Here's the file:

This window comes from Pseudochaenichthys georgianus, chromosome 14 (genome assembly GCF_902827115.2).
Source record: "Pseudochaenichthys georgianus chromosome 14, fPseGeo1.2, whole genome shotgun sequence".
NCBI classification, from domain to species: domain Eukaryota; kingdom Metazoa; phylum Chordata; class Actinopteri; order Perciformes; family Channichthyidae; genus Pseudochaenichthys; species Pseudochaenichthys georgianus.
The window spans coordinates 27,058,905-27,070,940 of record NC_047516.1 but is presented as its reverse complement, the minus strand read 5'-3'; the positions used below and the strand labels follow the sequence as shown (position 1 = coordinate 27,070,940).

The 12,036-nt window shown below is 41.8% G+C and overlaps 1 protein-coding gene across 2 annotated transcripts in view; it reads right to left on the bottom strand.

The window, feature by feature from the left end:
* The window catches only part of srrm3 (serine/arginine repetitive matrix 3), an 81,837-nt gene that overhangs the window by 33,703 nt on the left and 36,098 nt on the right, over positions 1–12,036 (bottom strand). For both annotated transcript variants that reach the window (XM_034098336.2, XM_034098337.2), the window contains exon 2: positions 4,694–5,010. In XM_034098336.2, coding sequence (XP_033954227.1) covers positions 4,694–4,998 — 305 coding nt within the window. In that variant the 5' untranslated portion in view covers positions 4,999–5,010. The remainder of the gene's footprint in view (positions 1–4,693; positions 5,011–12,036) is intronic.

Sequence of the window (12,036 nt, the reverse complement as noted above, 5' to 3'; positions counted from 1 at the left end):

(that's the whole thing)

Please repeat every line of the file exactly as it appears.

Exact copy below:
This window comes from Pseudochaenichthys georgianus, chromosome 14 (genome assembly GCF_902827115.2).
Source record: "Pseudochaenichthys georgianus chromosome 14, fPseGeo1.2, whole genome shotgun sequence".
NCBI classification, from domain to species: domain Eukaryota; kingdom Metazoa; phylum Chordata; class Actinopteri; order Perciformes; family Channichthyidae; genus Pseudochaenichthys; species Pseudochaenichthys georgianus.
The window spans coordinates 27,058,905-27,070,940 of record NC_047516.1 but is presented as its reverse complement, the minus strand read 5'-3'; the positions used below and the strand labels follow the sequence as shown (position 1 = coordinate 27,070,940).

The 12,036-nt window shown below is 41.8% G+C and overlaps 1 protein-coding gene across 2 annotated transcripts in view; it reads right to left on the bottom strand.

The window, feature by feature from the left end:
* The window catches only part of srrm3 (serine/arginine repetitive matrix 3), an 81,837-nt gene that overhangs the window by 33,703 nt on the left and 36,098 nt on the right, over positions 1–12,036 (bottom strand). For both annotated transcript variants that reach the window (XM_034098336.2, XM_034098337.2), the window contains exon 2: positions 4,694–5,010. In XM_034098336.2, coding sequence (XP_033954227.1) covers positions 4,694–4,998 — 305 coding nt within the window. In that variant the 5' untranslated portion in view covers positions 4,999–5,010. The remainder of the gene's footprint in view (positions 1–4,693; positions 5,011–12,036) is intronic.

Sequence of the window (12,036 nt, the reverse complement as noted above, 5' to 3'; positions counted from 1 at the left end):